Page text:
During the development of these scheme we have consulted with both the British Bee Keepers Association  and the Bee Farmers Association.

No, the work undertaken though the National Honey Monitoring Scheme is independent from work undertaken by FERA linked to honeybees.  We have no formal link with them and confidential information provided to us from you will not be given to them.

At the moment we are not part of a formal certification process but are providing you the results for personal interest.

We will always strive to analyse at least one honey sample you provide us in a single year using DNA approaches to identify what plants your bees have been feeding on.  Pesticide residue analysis is more expensive and may need to target our sampling into areas of particular concern.  We will always archive all honey samples so that if future resources become available they may be analysed at a later date.


We hope that you will be able to provide us with two honey samples a year, ideally one early (end of spring) and one late (main end of summer harvest).   By providing more than one sample we will get information on both different forage plants that are in flower and pesticides that are applied at different times of the year.  


Due to financial resources you will be able to submit two honey samples a year.  Remember, you will need to submit the first honey sample before we will send you a pack for the second sample.

Honeybees are sensitive to many forms of environmental stress, and each of these may have an impact on bee health.  Bees that have access to a poor diet due to the absence of good floral resources in the landscape (we will assess this using DNA approaches) or are exposed to pesticides (we will assess this by chemical residue analysis) may be more likely to suffer from disease.   If you provide us with information on the health of your bees we can start to understand this relationship and how it operates at national scales.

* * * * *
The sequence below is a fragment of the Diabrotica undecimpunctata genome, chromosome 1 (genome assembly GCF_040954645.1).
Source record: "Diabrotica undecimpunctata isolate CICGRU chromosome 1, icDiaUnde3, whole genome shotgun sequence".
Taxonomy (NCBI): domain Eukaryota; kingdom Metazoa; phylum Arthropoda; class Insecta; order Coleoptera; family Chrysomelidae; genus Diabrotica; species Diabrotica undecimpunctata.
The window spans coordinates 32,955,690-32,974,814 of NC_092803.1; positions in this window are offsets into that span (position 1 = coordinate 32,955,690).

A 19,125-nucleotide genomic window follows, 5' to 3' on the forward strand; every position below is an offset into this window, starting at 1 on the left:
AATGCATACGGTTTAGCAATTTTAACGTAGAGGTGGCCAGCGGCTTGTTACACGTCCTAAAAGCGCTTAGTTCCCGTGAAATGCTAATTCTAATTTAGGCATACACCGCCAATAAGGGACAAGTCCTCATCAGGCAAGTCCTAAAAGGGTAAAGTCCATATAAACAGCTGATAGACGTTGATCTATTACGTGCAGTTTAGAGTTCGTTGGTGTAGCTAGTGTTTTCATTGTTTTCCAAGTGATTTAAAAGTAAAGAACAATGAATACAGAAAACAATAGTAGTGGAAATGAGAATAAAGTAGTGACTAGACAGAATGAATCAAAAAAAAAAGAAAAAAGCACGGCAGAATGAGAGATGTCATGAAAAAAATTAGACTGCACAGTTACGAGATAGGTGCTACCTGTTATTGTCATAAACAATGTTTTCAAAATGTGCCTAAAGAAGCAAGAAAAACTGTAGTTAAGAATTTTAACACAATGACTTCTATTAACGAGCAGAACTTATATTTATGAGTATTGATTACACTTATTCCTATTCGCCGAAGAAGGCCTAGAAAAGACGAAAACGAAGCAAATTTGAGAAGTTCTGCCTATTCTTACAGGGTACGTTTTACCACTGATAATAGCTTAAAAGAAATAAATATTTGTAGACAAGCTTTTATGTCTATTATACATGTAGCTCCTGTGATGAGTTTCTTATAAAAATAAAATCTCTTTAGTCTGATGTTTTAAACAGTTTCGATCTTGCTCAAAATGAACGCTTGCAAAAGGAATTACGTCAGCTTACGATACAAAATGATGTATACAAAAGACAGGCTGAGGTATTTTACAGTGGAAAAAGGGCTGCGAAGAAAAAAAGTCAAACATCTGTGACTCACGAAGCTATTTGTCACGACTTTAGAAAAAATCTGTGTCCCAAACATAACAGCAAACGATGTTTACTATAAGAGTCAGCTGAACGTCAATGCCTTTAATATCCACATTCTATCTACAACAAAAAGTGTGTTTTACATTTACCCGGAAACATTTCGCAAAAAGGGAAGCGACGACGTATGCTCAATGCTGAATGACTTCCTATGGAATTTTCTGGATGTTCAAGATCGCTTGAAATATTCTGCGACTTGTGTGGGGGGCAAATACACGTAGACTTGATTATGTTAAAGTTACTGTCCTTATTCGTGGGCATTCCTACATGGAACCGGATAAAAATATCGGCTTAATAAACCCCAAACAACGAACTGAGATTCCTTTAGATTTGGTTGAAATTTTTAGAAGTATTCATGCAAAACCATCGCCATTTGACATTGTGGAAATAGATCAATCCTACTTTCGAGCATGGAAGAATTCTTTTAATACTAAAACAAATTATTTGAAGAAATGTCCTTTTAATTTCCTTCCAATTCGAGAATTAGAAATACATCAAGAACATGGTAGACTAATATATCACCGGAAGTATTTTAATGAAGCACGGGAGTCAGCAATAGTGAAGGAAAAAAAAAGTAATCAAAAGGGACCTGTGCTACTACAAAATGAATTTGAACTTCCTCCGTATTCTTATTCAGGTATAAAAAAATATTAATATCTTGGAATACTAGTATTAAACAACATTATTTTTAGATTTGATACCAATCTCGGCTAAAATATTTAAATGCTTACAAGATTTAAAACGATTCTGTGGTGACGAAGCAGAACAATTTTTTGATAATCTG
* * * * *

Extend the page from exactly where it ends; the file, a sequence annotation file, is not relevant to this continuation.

There are lots of different ways to assess how healthy and productive a hive is.  In an ideal world every hive would have the number of bees counted by the Liebefeld method or weighted on a daily basis.  Obviously we can’t do this due to the scale of this study. However, if you provide us with information on how much honey a hive has produced (or how much honey all of your hives produce as long as you tell us how many hives this information is based on) we can use this as a proxy for the colony strength of your hive.


As honeybees will forage over large distances if hives are closer than 3 km they cannot be considered to be statistically independent.  This means that it would be hard for us to analyse the data and we would need to ignore one of your hives.  To prevent this problem from the outset we have placed this 3 km restriction within the mapping system.


One of our key goals is to link what we find in the honey (pesticides, pollen) to what the bees have been feeding on in the surrounding landscape.   For this reason we are interested specifically in the hive from which you collect the honey sample from.   Many of you will have an ‘apiary’ where you move hives to at some points in the year, keeping hives in other locations.  For us the length of time the apiary has been at a location is not important, only how long the hive from which you sampled the honey has been at a given site.

When we are assessing pesticide residues in honeybee hives its important for us to know if the bees have been foraging in that location for a sufficient length of time that we would expect them to be exposed to chemicals applied to the local landscape.   If a hive has only just been moved to a location (i.e. within a few months) then information on the pesticide residues found within the honey it produces may not be reliably allocated to that site.  Similarly,  once a hive has been at a location for more than a year from our perspective we can treat the location data as reliable (its not important if its been at that site for 1 or 5 years as we can reliably say any pesticide residues found in the honey are from the surrounding landscape).   


It is fine to provide us with honey samples from different locations, however, it is important that you fill in the form to tell us how long that hive has been at that site.